Anyhow, he's an alien. Seeing as this is the only gecko I've seen, whereas I see 50 or so green anoles every day, it doesn't look like their native habitat is being harmed by the gecko, but what do I know?  Technically, anoles are daytime operators and geckos nighttime operators (another reason why I never even thought of a lizard in the house, despite that we've gone through similar scenes dozens of times).   And given how buggy the South is, you'd think there would be plenty of food to go around.

What do you think?  Did I just free Adam of the Adam and Eve pair that will now populate all of South Carolina to the detriment of other species?

Sunday, April 3, 2011

How To Age A Brand New Cement Statue

My favorite statues are those that look like they've been there forever. They sport mossy nooks and stains from rainwater, and they are worn around the edges.  Any statue left in a shady moist environment long enough will take on this look with time.  But the time component is the kicker.  We aren't talking one year, or even two, but many many many years, and I just don't have that sort of patience.  And, apparently, I don't have the patience to wait around and find the perfectly seasoned statue at an estate sale.

Now some people like bright white statues, so this 'how to' is definitely not for you, as I'm sure you'll be of the opinion that it looked better before.  However for those of you who like the look of aged, and have an urn, fountain or statue which is still looking like it stepped off the showroom floor, I have a cheat for you.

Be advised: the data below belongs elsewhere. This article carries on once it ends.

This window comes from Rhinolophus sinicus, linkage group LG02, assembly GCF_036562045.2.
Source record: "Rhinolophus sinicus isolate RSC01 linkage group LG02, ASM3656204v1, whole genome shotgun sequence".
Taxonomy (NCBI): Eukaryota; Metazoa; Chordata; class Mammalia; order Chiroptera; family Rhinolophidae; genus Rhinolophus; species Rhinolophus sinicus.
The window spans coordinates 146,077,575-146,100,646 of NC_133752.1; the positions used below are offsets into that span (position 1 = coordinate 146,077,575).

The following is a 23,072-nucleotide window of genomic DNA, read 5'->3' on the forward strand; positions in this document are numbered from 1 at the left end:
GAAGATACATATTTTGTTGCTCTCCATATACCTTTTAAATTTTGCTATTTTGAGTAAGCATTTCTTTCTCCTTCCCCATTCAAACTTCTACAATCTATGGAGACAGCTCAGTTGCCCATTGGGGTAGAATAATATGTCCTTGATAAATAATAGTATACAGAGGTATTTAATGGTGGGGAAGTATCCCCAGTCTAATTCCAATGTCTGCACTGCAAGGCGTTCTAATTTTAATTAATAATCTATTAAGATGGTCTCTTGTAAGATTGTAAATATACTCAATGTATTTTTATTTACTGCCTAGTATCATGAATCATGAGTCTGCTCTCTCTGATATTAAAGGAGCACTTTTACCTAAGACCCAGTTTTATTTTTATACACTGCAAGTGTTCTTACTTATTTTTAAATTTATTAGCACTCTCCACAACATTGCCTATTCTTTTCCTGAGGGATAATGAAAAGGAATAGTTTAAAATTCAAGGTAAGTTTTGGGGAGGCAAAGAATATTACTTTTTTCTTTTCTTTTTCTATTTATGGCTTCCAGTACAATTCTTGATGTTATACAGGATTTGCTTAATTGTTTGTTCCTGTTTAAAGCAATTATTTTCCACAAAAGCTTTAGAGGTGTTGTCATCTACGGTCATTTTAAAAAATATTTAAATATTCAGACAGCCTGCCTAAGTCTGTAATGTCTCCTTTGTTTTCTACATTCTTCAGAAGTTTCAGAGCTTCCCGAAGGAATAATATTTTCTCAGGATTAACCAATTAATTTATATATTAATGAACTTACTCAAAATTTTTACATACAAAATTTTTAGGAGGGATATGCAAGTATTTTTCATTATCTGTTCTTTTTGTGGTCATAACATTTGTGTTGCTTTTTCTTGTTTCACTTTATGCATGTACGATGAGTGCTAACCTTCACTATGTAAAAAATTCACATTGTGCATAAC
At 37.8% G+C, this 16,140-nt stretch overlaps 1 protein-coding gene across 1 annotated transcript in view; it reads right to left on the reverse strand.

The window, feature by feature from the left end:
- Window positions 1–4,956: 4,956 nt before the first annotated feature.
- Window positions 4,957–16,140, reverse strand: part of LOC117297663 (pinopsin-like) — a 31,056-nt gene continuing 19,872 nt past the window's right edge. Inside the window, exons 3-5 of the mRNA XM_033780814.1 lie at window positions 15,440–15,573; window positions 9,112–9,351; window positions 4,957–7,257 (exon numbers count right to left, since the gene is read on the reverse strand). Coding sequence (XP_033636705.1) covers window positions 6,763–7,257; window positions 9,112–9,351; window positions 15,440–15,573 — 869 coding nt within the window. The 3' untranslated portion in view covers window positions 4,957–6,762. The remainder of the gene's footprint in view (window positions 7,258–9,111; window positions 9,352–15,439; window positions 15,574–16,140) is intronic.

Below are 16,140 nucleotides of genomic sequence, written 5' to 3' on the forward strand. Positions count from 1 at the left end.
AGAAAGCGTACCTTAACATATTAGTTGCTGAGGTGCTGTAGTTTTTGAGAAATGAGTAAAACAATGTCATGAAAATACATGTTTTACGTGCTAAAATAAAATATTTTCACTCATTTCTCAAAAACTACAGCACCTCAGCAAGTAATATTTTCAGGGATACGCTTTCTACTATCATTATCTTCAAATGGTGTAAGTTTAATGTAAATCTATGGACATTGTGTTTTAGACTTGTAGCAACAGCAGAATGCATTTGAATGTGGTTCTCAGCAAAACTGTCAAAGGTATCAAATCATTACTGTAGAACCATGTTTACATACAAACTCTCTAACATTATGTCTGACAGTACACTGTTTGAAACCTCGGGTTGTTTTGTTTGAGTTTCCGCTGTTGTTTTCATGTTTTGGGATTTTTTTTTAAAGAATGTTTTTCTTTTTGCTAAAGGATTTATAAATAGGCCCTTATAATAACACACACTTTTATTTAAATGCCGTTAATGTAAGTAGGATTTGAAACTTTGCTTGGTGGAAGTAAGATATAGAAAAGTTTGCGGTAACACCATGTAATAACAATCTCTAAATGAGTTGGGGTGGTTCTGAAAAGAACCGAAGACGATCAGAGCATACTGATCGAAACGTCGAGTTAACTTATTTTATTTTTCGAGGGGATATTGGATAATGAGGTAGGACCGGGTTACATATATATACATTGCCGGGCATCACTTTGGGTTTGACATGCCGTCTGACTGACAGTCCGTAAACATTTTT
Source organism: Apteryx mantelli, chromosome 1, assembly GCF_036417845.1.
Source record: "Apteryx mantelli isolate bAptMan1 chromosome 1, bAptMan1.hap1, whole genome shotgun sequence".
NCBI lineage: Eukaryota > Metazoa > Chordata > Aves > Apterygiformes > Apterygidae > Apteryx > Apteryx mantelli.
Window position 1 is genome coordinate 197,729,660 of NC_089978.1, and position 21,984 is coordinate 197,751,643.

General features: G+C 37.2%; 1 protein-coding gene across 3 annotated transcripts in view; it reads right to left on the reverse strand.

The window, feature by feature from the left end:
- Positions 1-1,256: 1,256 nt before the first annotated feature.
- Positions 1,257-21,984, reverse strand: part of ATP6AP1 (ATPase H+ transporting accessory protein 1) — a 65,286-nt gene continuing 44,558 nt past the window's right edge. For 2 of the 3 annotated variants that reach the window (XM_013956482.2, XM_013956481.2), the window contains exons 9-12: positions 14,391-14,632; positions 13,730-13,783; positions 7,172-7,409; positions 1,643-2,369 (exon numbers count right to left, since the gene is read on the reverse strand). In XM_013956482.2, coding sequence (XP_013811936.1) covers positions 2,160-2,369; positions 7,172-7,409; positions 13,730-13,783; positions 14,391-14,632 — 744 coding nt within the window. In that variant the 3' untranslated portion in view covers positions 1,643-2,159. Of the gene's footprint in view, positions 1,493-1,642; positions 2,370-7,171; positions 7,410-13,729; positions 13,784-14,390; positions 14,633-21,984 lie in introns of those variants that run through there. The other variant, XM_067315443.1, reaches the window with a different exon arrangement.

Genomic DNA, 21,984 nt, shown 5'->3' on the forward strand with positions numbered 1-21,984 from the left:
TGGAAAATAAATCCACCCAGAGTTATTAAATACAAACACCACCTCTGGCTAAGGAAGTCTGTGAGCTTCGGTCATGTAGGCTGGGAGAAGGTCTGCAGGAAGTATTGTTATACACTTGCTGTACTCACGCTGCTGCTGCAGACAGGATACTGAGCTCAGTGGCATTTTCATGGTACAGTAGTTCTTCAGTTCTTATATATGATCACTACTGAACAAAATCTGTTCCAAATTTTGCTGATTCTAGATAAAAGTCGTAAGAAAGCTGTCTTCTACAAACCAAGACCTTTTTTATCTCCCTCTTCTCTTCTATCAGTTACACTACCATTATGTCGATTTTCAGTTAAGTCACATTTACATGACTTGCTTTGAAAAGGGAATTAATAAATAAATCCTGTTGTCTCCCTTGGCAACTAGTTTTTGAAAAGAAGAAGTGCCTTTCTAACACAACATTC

Here's what you'll need:
-Little tubes of acrylic paint.  Black, a mossy (not bluish) green, and potentially a brown.
-A kitchen sponge
-a 3-4 cup container (nonstaining)

Mix a few cups of water with just a dollop (like half a teaspoon) of the green paint.  Mix well.  If you are a nervous nelly feel free to make the mixture even more watered down, because this is permanent so you can always add, but you cannot take away.

Take the sponge and totally soak it into the stain and then start squeezing it above the statue letting gravity and the natural shape of the figure dictate where the water will run.  This is what is going to give you the most natural effect, just as it would had the drippings from a tree been the agent.  I did this 3-4 times over with the light green concoction.

Repeat this process with a dollop of 1/3 green and 2/3s black.  I did these a little more sparsely, but with the same method, over the top of the statues head in order to simulate how this really happens.   Do not be alarmed if the initial effect while wet seems sort of dark and streaky.  It dries much lighter.

Finally, if you like the slightly rust colors that occasionally show up in nooks and crannies repeat the process with a medium brown/burnt sienna mixed tone.   I did this very sparsely, literally one spongeful.

And voila: brand spanking new off the show room floor statue looking quite a few years older than she did 30 minutes ago, without that fake "applied by the manufacturer" look.   I am going to leave her at this point and let nature take over from here.


ps. if you hadn't noticed by now: I did it! Finally, I got a statue!  It wasn't exactly what I was looking for, but it was very cheap and I just had to go ahead and bite the bullet.  Mission accomplished, as I like her and to me she doesn't look out of place or gaudy, and will only look better when the clematis and jasmine vines behind her fill in.  Phew. Good thing because she weighs 200 pounds easy.